The Personal Health Care Safety Net Medicaid Fix would not kick anyone off Medicaid; it would evenly distribute Medicaid funds to all patients at or near current program levels. The Fix allows families to share Medicaid funds, allowing them to better take care of each other.

States currently waiting for the federal government to pass health care reform should wait no longer. Instead of being reactive to what’s happening in Washington, DC, state lawmakers should apply for waivers from the U.S. Department of Health and Human Services to allow for more control over their Medicaid programs, shifting the paradigm away from health insurance and toward health care.

Placing health care dollars in the hands of Medicaid patients would encourage active shopping for better-priced care and insurance, encouraging competition and lowering costs across the board.  

The following documents examine Medicaid reform in greater detail.

The Personal Health Care Safety Net Medicaid Fix
This article by Justin Haskins, Michael Hamilton, and S.T. Karnick of The Heartland Institute outlines a proposed reform plan for Medicaid, the Personal Health Care Safety Net Medicaid Fix. The authors say their Medicaid Fix would expand patient choice and give each Medicaid enrollee real money, not false promises, in the form of a personal safety net that would empower even the poorest of families to take care of itself and give more than 70 million Americans access to the private health insurance market.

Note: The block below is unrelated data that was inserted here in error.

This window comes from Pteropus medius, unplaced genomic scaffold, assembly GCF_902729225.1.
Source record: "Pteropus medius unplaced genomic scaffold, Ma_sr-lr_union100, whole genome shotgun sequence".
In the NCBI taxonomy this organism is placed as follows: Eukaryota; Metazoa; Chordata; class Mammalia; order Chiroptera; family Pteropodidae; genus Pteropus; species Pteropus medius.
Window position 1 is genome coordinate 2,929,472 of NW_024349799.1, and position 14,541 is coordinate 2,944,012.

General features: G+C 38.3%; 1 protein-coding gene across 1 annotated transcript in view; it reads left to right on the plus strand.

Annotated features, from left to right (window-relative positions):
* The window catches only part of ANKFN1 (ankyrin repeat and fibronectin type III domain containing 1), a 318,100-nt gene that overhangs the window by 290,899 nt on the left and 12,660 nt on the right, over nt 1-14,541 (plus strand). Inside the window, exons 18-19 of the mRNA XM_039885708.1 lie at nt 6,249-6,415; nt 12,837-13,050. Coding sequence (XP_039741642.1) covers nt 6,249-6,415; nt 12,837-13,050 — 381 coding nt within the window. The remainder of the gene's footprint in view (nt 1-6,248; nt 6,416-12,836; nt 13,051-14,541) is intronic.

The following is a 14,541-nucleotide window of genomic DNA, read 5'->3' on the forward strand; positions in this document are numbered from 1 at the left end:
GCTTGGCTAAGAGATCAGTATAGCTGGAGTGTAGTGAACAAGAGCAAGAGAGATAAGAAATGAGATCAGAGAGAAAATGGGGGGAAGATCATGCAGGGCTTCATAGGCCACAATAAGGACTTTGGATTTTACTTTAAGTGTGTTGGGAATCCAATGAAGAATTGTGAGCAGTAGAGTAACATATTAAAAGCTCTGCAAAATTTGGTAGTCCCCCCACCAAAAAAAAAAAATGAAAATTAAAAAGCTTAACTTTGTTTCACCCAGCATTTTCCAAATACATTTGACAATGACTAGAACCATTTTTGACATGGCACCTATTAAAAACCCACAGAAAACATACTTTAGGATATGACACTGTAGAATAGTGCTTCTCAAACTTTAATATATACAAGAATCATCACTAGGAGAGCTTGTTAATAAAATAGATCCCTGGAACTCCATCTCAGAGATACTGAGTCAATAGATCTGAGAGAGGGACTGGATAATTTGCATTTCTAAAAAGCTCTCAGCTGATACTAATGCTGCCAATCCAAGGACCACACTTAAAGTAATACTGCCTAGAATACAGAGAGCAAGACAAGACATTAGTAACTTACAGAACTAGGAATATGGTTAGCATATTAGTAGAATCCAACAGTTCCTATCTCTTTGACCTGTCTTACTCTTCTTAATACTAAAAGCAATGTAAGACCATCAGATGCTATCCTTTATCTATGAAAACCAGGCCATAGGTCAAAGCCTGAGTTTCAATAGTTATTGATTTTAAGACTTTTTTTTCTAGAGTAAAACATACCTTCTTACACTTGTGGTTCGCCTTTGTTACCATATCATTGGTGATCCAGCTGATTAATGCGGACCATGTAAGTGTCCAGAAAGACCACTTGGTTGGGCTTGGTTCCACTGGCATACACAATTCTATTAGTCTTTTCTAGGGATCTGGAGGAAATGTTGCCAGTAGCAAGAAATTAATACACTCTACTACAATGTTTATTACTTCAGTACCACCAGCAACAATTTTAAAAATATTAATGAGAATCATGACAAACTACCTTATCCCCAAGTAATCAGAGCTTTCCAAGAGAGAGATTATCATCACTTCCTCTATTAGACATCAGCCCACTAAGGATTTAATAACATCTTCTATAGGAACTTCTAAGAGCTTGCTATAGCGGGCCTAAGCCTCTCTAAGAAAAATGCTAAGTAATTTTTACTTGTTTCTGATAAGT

WSJ Runs Heartland Experts’ Plan to Give Medicaid Funds Straight to Patients   
In this edition of the Consumer Power Report, Michael Hamilton discusses the Personal Health Care Safety Net Medicaid Fix and how it could provide for health care far better than the current Medicaid system.

The Report Every State Legislator Should Read
In this article published by National Review, Chris Jacobs writes about a new report issued by the Congressional Budget Office that analyzes profit margins for hospitals over the coming decade. It concludes Medicaid expansion will not make a material difference in hospitals’ overall viability.

Evidence Is Mounting: The Affordable Care Act Has Worsened Medicaid’s Structural Problems
In this Mercatus Center paper, Brian Blase examines the effect of the Affordable Care Act on Medicaid. Blase’s findings reveal Medicaid expansion has worsened many of the structural problems in the program. “The unanticipated expense casts doubt on the value of the ACA Medicaid expansion. The enhanced federal match incentivizes states to boost ACA expansion enrollment and to categorize Medicaid enrollees as ACA expansion enrollees, and also encourages states to set high fees for ser­vices commonly used by expansion enrollees and high payment rates for insurers participating in states’ Medicaid managed care programs,” wrote Blase.

Projecting Hospitals’ Profit Margins Under Several Illustrative Scenarios